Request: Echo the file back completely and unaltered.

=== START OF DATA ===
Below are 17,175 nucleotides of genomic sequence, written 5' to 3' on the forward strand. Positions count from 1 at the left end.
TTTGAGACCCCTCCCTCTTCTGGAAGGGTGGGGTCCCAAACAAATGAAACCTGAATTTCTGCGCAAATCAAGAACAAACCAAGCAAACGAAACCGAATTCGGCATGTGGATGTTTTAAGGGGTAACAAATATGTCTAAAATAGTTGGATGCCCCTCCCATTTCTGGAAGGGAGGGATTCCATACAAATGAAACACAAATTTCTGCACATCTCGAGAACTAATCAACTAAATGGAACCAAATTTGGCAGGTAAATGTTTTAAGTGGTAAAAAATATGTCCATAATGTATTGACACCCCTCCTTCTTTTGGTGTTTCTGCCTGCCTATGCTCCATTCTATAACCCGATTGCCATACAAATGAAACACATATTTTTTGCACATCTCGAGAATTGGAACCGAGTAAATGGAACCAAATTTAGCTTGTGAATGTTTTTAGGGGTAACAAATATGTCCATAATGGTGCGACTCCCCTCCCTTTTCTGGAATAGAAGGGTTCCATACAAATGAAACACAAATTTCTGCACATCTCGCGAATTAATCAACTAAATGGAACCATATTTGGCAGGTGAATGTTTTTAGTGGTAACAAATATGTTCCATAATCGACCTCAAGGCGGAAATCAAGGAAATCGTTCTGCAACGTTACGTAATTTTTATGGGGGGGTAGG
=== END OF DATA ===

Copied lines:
Below are 17,175 nucleotides of genomic sequence, written 5' to 3' on the forward strand. Positions count from 1 at the left end.
TTTGAGACCCCTCCCTCTTCTGGAAGGGTGGGGTCCCAAACAAATGAAACCTGAATTTCTGCGCAAATCAAGAACAAACCAAGCAAACGAAACCGAATTCGGCATGTGGATGTTTTAAGGGGTAACAAATATGTCTAAAATAGTTGGATGCCCCTCCCATTTCTGGAAGGGAGGGATTCCATACAAATGAAACACAAATTTCTGCACATCTCGAGAACTAATCAACTAAATGGAACCAAATTTGGCAGGTAAATGTTTTAAGTGGTAAAAAATATGTCCATAATGTATTGACACCCCTCCTTCTTTTGGTGTTTCTGCCTGCCTATGCTCCATTCTATAACCCGATTGCCATACAAATGAAACACATATTTTTTGCACATCTCGAGAATTGGAACCGAGTAAATGGAACCAAATTTAGCTTGTGAATGTTTTTAGGGGTAACAAATATGTCCATAATGGTGCGACTCCCCTCCCTTTTCTGGAATAGAAGGGTTCCATACAAATGAAACACAAATTTCTGCACATCTCGCGAATTAATCAACTAAATGGAACCATATTTGGCAGGTGAATGTTTTTAGTGGTAACAAATATGTTCCATAATCGACCTCAAGGCGGAAATCAAGGAAATCGTTCTGCAACGTTACGTAATTTTTATGGGGGGGTAGG